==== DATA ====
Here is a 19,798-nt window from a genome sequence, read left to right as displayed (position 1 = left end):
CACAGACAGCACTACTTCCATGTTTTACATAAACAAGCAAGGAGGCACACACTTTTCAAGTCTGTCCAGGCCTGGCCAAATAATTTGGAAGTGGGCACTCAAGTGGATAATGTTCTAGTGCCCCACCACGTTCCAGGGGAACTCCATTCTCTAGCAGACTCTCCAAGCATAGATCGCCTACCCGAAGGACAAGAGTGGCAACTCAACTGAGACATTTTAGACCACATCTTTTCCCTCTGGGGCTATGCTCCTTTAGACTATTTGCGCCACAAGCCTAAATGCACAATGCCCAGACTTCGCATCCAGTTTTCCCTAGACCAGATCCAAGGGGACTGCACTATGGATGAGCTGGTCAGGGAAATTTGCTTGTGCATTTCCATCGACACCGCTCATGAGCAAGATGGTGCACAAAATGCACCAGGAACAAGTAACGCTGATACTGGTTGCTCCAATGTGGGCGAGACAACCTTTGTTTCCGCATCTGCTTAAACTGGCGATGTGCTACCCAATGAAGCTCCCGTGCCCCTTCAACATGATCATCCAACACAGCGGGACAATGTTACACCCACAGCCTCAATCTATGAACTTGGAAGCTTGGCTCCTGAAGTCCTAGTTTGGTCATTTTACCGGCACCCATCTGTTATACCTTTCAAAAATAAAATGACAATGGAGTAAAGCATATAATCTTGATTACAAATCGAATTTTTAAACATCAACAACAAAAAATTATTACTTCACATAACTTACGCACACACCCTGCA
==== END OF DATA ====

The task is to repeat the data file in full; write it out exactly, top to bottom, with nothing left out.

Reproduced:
Here is a 19,798-nt window from a genome sequence, read left to right as displayed (position 1 = left end):
CACAGACAGCACTACTTCCATGTTTTACATAAACAAGCAAGGAGGCACACACTTTTCAAGTCTGTCCAGGCCTGGCCAAATAATTTGGAAGTGGGCACTCAAGTGGATAATGTTCTAGTGCCCCACCACGTTCCAGGGGAACTCCATTCTCTAGCAGACTCTCCAAGCATAGATCGCCTACCCGAAGGACAAGAGTGGCAACTCAACTGAGACATTTTAGACCACATCTTTTCCCTCTGGGGCTATGCTCCTTTAGACTATTTGCGCCACAAGCCTAAATGCACAATGCCCAGACTTCGCATCCAGTTTTCCCTAGACCAGATCCAAGGGGACTGCACTATGGATGAGCTGGTCAGGGAAATTTGCTTGTGCATTTCCATCGACACCGCTCATGAGCAAGATGGTGCACAAAATGCACCAGGAACAAGTAACGCTGATACTGGTTGCTCCAATGTGGGCGAGACAACCTTTGTTTCCGCATCTGCTTAAACTGGCGATGTGCTACCCAATGAAGCTCCCGTGCCCCTTCAACATGATCATCCAACACAGCGGGACAATGTTACACCCACAGCCTCAATCTATGAACTTGGAAGCTTGGCTCCTGAAGTCCTAGTTTGGTCATTTTACCGGCACCCATCTGTTATACCTTTCAAAAATAAAATGACAATGGAGTAAAGCATATAATCTTGATTACAAATCGAATTTTTAAACATCAACAACAAAAAATTATTACTTCACATAACTTACGCACACACCCTGCA